Incandescent Light Bulbs Finally Fade Away Jan. 1

Incandescent Light Bulbs Finally Fade Away Jan. 1

Thomas Edison must be smiling in his grave. The incandescent light bulb ban, which is fully phased-in as of Jan. 1, 2014, has led to a surge of innovation and new lighting products. While money was certainly a motivator for Edison, he was an inventor at heart. He was the creator of the concept of an “industrial laboratory,” and the Wizard of Menlo Park would be more than gratified to see just how far his great- great- great-grandchildren have taken his ground-breaking ideas.

Incandescent light bulb ban

It will be illegal to manufacture or import 60- and 40-watt incandescent light bulbs in the U.S.  as of Jan. 1, 2014 because of 2007 federally mandated efficiency standards.

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General service 75- and 100-watt incandescent bulbs were eliminated in the first phases of the ban, but the 2014 ban on 60- and 40-watt bulbs will be a much bigger deal as those are the types of bulbs consumers use most frequently in their homes.

Exempt bulbs

Quite a few different types of specialized incandescent light bulbs, however, are not impacted by the ban. Nearly all types of specialty incandescent bulbs, including three-way bulbs, 150-watt bulbs, faux candle bulbs and bulbs with narrower candelabra bases, are exempted from the federal ban.

Lighting innovation

According to Noah Horowitz, director of the National Resources Defense Council’s Center for Energy Efficiency, the standards in the 2007 law mandating increased energy efficiency “have led to more lighting innovation over the past five years than we saw during the 100-plus years since Edison invented the light bulb.”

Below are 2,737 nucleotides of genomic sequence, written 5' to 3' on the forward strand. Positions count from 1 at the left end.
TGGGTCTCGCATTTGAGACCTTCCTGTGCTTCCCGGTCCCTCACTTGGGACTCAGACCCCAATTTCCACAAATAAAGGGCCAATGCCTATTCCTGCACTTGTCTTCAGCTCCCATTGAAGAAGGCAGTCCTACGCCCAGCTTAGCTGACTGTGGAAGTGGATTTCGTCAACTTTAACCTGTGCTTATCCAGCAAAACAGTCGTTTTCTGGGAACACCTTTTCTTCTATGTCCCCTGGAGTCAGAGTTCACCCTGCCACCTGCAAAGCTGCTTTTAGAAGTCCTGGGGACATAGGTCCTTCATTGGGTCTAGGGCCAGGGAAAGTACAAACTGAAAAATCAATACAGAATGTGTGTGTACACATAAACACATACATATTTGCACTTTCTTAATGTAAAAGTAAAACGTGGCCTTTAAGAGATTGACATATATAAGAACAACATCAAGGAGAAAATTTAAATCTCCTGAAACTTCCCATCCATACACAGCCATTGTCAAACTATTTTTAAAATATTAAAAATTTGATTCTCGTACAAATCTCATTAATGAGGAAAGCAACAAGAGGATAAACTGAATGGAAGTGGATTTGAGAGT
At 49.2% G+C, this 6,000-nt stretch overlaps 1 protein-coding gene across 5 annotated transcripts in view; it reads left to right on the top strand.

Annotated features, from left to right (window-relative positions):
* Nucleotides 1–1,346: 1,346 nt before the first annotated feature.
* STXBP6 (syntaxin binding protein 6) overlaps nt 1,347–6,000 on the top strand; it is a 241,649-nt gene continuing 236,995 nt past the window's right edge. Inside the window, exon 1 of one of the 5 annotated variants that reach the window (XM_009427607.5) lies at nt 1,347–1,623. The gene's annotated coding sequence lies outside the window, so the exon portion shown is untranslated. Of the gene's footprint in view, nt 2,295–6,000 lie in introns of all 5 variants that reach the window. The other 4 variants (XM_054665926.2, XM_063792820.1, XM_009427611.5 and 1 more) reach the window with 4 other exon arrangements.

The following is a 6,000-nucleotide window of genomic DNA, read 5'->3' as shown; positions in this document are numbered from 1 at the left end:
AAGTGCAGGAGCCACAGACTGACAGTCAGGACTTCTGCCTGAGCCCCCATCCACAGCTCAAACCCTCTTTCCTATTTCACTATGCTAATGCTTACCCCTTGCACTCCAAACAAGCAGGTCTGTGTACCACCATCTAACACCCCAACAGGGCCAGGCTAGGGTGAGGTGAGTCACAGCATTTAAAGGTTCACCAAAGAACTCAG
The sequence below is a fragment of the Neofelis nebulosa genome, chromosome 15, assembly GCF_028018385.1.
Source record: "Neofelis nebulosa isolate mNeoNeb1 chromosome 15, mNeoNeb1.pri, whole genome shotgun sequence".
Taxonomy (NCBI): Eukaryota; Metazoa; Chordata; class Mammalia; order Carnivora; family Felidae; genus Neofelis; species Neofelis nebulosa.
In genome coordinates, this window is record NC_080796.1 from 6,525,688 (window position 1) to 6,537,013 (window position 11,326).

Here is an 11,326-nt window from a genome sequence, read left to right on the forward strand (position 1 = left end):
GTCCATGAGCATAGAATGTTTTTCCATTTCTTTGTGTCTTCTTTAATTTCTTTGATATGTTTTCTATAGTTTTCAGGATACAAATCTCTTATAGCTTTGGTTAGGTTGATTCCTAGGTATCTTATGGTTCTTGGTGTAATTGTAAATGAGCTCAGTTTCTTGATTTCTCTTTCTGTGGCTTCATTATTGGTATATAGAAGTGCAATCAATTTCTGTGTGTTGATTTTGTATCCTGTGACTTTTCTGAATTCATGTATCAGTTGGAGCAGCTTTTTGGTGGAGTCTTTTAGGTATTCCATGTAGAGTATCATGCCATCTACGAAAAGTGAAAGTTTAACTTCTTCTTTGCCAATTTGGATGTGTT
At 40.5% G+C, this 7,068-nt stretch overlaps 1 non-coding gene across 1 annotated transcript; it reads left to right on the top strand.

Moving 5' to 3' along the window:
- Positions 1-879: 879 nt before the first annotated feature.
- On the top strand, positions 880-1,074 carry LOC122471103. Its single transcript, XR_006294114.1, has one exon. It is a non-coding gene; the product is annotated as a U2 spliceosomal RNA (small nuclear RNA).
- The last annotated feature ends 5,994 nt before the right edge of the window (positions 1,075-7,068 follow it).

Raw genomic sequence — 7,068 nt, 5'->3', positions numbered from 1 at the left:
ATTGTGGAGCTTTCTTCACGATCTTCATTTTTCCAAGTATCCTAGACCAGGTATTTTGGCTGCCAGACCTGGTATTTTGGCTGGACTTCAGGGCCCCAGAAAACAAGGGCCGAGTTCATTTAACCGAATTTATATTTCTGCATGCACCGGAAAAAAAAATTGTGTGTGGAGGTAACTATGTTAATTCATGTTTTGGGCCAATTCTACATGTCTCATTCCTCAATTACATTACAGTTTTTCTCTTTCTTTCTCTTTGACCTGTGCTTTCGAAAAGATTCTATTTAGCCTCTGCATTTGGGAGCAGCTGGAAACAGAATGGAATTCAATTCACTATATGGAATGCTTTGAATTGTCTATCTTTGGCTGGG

Experts say that you still have three light bulb choices: compact fluorescent light bulbs, LED bulbs and halogen bulbs.

Compact fluorescent light bulbs last at least five years, use minimal energy and are relatively inexpensive. But some people do not like the quality of the light from CFLs and CFLs require a very small amount of mercury.

LED bulbs create light using light-emitting diodes. They are the most expensive type of bulb, but they can last for decades and use the least amount of energy per light unit produced.

Halogen bulbs don’t save nearly as much electricity or last as long as the others, but they’re significantly more efficient than traditional incandescent bulbs, and are probably the best choice for those who prefer incandescent light.

Long-term savings

All the new bulbs are at least marginally more expensive than traditional incandescent bulbs, but the new bulbs use about 85 percent and 75 percent, respectively, less energy than older bulbs. LED bulbs can last more than 20 years, and CFL bulbs can last around eight or nine years.

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